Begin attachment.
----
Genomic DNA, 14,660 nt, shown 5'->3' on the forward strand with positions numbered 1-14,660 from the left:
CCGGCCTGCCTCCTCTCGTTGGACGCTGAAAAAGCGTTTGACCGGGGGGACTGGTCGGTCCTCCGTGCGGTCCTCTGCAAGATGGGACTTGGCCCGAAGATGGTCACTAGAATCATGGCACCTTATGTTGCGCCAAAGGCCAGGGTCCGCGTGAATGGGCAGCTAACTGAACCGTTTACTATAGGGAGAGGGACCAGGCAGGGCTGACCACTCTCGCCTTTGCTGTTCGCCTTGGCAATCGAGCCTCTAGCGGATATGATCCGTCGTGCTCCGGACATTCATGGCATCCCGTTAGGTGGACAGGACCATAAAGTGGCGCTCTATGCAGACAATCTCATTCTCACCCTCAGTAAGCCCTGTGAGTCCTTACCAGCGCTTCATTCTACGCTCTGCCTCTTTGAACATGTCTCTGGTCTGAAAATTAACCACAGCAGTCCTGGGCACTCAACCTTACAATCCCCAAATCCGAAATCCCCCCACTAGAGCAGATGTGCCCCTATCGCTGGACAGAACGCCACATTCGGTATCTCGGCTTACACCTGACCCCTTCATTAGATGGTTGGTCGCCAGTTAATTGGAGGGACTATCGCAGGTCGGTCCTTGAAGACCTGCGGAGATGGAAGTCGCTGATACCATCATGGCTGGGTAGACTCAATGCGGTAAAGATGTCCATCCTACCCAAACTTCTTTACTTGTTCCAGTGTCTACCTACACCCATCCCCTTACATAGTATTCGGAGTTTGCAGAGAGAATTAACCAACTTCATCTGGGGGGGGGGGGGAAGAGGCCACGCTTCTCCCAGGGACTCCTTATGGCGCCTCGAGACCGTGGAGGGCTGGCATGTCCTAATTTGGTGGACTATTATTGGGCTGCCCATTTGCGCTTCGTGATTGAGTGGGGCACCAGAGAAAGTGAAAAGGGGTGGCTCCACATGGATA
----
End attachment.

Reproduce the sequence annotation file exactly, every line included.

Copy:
Genomic DNA, 14,660 nt, shown 5'->3' on the forward strand with positions numbered 1-14,660 from the left:
CCGGCCTGCCTCCTCTCGTTGGACGCTGAAAAAGCGTTTGACCGGGGGGACTGGTCGGTCCTCCGTGCGGTCCTCTGCAAGATGGGACTTGGCCCGAAGATGGTCACTAGAATCATGGCACCTTATGTTGCGCCAAAGGCCAGGGTCCGCGTGAATGGGCAGCTAACTGAACCGTTTACTATAGGGAGAGGGACCAGGCAGGGCTGACCACTCTCGCCTTTGCTGTTCGCCTTGGCAATCGAGCCTCTAGCGGATATGATCCGTCGTGCTCCGGACATTCATGGCATCCCGTTAGGTGGACAGGACCATAAAGTGGCGCTCTATGCAGACAATCTCATTCTCACCCTCAGTAAGCCCTGTGAGTCCTTACCAGCGCTTCATTCTACGCTCTGCCTCTTTGAACATGTCTCTGGTCTGAAAATTAACCACAGCAGTCCTGGGCACTCAACCTTACAATCCCCAAATCCGAAATCCCCCCACTAGAGCAGATGTGCCCCTATCGCTGGACAGAACGCCACATTCGGTATCTCGGCTTACACCTGACCCCTTCATTAGATGGTTGGTCGCCAGTTAATTGGAGGGACTATCGCAGGTCGGTCCTTGAAGACCTGCGGAGATGGAAGTCGCTGATACCATCATGGCTGGGTAGACTCAATGCGGTAAAGATGTCCATCCTACCCAAACTTCTTTACTTGTTCCAGTGTCTACCTACACCCATCCCCTTACATAGTATTCGGAGTTTGCAGAGAGAATTAACCAACTTCATCTGGGGGGGGGGGGGAAGAGGCCACGCTTCTCCCAGGGACTCCTTATGGCGCCTCGAGACCGTGGAGGGCTGGCATGTCCTAATTTGGTGGACTATTATTGGGCTGCCCATTTGCGCTTCGTGATTGAGTGGGGCACCAGAGAAAGTGAAAAGGGGTGGCTCCACATGGATA